Since 2008, Dagny has been embellishing the world of extreme music with her Black Metal outlet Nachtlieder, being responsible for the songwriting, the lyrics, all vocal parts and pretty much all other instruments except for the drums, played in almost all her releases by her longtime friend Martrum (also known as Dödsdyrk, from bands such as Minion and Wicked). After the release of two demos in 2009 and a promo album in 2010, Dagny and her Nachtlieder became a much bolder and intense entity after unleashing upon humanity the full-length albums Nachtlieder, in 2013, and more recently The Female of the Species, in 2015, with the latter having the Biblical character of Eve, the female of the species, as the central character in the album’s narrative as mentioned in our review for the album. However, the original idea of the album was taken from the book “The Female of the Species”, by American writer Joyce Carol Oates, a collection of novellas about women committing different acts of violence for various reasons, slightly changing to the narrative about Eve after Dagny began to reference the phenomenon of “Satanic feminism” where Satan, a symbol for liberation, is also used as a feminist icon in her lyrics. In addition, Dagny said that, as she used to work in a public library, she reads a lot and that has a significant influence on her lyrics (but not on her music, thought), starting with small text fragments before coming up with what the lyrics should be about.

If you want to take a good listen at the music by Dagny and her Nachtlieder, I highly recommend you go to BandCamp, YouTube or Spotify to do so, being suddenly embraced by her visceral Black Metal such as in the excellent songs Eve, Beyond Death, Leave the View To the Rats and A Meager Escapism. The only “issue” with Natchlieder is that you won’t be able to find any live material or footage online, as Dagny hasn’t been able to form a full-bodied band yet. She obviously wants to perform live some time, but there are a few barriers to that such as the availability of musicians in her circle of friends that would be willing to play her music, and if those musicians would be reliable enough to replicate her music to an acceptable level to her.

Prior to becoming Nachtlieder, our Swedish black metaller was the bass player for Gothenburg-based Death/Black/Thrash Metal band Wicked from 2006 to 2010, having recorded with them a demo titled Chaos in 2007, the single Gospel of Sickness in 2009 and the split album Abominations, Chaos and Bestial Warfare in 2009 together with the bands Adokhsiny, Land of Hate, Надимач and Wargoatcult. She mentioned that she learned a lot from that time as it was her first extreme band, in special about arrangements and the role of the bass guitar in a band. The band unfortunately disbanded after their lead singer moved out of town with his family, but all three members are still friends and try to meet as much as possible whenever they’re in the same city. Apart from Wicked and obviously Nachtlieder, you can find Dagny in a couple of bands and projects as a guest musician, being the bassist and guitarist for the 2016 album Winds of Transilvania, by American/Swedish Black Metal project Nattsvargr (led by American vocalist Noctir); and doing some vocals and violin for a German Ambient Black/Doom Metal band named Black Autumn.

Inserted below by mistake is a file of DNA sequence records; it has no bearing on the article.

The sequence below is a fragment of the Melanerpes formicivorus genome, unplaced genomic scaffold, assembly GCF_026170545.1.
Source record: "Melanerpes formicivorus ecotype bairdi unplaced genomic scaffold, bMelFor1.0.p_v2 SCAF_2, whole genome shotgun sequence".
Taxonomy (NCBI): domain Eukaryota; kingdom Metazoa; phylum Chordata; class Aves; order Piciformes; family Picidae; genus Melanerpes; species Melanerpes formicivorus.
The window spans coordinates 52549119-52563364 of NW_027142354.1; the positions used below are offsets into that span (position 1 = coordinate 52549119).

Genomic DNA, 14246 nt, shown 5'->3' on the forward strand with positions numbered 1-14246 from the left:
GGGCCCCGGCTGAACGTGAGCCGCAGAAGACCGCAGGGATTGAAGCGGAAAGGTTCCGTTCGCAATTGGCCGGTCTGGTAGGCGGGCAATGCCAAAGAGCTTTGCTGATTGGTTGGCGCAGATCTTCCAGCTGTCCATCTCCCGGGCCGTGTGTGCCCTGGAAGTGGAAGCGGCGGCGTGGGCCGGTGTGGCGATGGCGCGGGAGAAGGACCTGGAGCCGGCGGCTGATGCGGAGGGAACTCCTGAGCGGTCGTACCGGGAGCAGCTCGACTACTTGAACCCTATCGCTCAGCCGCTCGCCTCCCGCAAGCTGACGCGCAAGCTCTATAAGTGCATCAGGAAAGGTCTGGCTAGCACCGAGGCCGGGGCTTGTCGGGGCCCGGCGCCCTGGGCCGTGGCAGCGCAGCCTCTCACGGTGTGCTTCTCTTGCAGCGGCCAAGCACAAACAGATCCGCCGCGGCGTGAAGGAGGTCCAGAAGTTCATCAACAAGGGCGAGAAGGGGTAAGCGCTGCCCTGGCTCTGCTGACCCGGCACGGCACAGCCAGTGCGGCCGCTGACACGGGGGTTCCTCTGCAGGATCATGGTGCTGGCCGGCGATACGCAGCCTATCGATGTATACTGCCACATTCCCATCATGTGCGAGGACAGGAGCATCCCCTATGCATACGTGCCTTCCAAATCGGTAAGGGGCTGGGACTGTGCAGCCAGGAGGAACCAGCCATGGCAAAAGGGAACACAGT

Dagny also has a very interesting (and obviously strong) connection with Black Metal from her homeland, having discovered the genre in her teens and consequently listening to Swedish bands for hours and hours, in special her favorite of all, Dissection. For instance, she mentioned that Dissection’s first gig after guitarist, vocalist and main songwriter Jon Nödtveidt (R.I.P.) got out of prison was the first big concert she ever went to. When asked about the general concept of cold and dark winter days being the reason why Scandinavian Metal is so unique, our Swedish diva said that there are of course bands that succeeded in portraying the extreme conditions and contrasts that exist in the northern parts of Scandinavia through their music, but that you can also see a significant difference between the metal scene in Norway, Sweden and Finland. Furthermore, when asked what defines Black Metal as a genre, Dagny said that when she wrote her bachelor in musicology about Black Metal she tried to identify the elements that define the music, finding that certain intervals were used both in chord progressions and melodies, therefore making Black Metal a music style for her no matter what the lyrical content is. For example, she said that if Black Metal is all about Satanism as several people think, then a band like Immortal, one of the biggest and most influential exponents of the genre, wouldn’t be Black Metal.

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As usual, I love to know about our metal girls’ opinions about women and sexism in the metal universe, and Dagny has a strong position about those topics, especially for playing a music style vastly dominated by men. First of all, she mentioned that gender isn’t the only thing that matters, citing other details such as age, profession, place of birth and residence and ethnicity, among others, as reasons why different people doing the exact same thing will certainly receive very distinct feedback from the society. However, she said she has already faced some not-so-subtle sexist comments directly to her face such as “chicks can’t play”, as well as the feeling of not being fully respected by guys whenever she was the only woman in the group. In addition, she said that although she doesn’t know for sure why the number of one-woman Black Metal bands is extremely low compared to one-man Black Metal projects, she feels that it might be due to the different networks between men and women and the conscious and subconscious differences in social sex. “From the day we’re born we’re not encouraged to do the same things and this includes the music we should listen to and perform and the instruments we should play”, said Dagny. Also, she thinks the well-established expression “’female-fronted metal” (which I confess I end up using quite often i my reviews and discussions) doesn’t really make sense at all, like the term “female vocals” instead of “clean vocals” when the singer is not a man, and that applies to Nachtlieder as very few people would associate those expressions with the type of music she plays.